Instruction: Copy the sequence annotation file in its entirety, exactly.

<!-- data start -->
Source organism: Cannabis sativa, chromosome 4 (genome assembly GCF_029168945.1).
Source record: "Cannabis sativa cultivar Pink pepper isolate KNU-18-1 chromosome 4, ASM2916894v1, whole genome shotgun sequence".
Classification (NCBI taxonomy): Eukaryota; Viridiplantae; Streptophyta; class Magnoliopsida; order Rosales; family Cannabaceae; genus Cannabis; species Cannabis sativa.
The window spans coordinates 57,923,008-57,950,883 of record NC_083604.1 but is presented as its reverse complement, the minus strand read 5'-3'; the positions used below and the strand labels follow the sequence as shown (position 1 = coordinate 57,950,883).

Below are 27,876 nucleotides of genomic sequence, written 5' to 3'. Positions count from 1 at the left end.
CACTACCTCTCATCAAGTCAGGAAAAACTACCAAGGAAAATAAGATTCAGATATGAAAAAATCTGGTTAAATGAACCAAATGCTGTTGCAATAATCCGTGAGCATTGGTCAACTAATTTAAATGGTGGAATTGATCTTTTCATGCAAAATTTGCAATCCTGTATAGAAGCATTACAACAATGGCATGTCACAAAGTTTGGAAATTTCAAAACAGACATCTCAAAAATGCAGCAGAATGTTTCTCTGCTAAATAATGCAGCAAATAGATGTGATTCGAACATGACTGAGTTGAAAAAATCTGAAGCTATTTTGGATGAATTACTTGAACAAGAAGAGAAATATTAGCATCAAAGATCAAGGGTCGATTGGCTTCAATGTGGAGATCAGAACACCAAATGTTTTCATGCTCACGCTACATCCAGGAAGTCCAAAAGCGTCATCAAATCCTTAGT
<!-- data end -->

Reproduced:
Source organism: Cannabis sativa, chromosome 4 (genome assembly GCF_029168945.1).
Source record: "Cannabis sativa cultivar Pink pepper isolate KNU-18-1 chromosome 4, ASM2916894v1, whole genome shotgun sequence".
Classification (NCBI taxonomy): Eukaryota; Viridiplantae; Streptophyta; class Magnoliopsida; order Rosales; family Cannabaceae; genus Cannabis; species Cannabis sativa.
The window spans coordinates 57,923,008-57,950,883 of record NC_083604.1 but is presented as its reverse complement, the minus strand read 5'-3'; the positions used below and the strand labels follow the sequence as shown (position 1 = coordinate 57,950,883).

Below are 27,876 nucleotides of genomic sequence, written 5' to 3'. Positions count from 1 at the left end.
CACTACCTCTCATCAAGTCAGGAAAAACTACCAAGGAAAATAAGATTCAGATATGAAAAAATCTGGTTAAATGAACCAAATGCTGTTGCAATAATCCGTGAGCATTGGTCAACTAATTTAAATGGTGGAATTGATCTTTTCATGCAAAATTTGCAATCCTGTATAGAAGCATTACAACAATGGCATGTCACAAAGTTTGGAAATTTCAAAACAGACATCTCAAAAATGCAGCAGAATGTTTCTCTGCTAAATAATGCAGCAAATAGATGTGATTCGAACATGACTGAGTTGAAAAAATCTGAAGCTATTTTGGATGAATTACTTGAACAAGAAGAGAAATATTAGCATCAAAGATCAAGGGTCGATTGGCTTCAATGTGGAGATCAGAACACCAAATGTTTTCATGCTCACGCTACATCCAGGAAGTCCAAAAGCGTCATCAAATCCTTAGT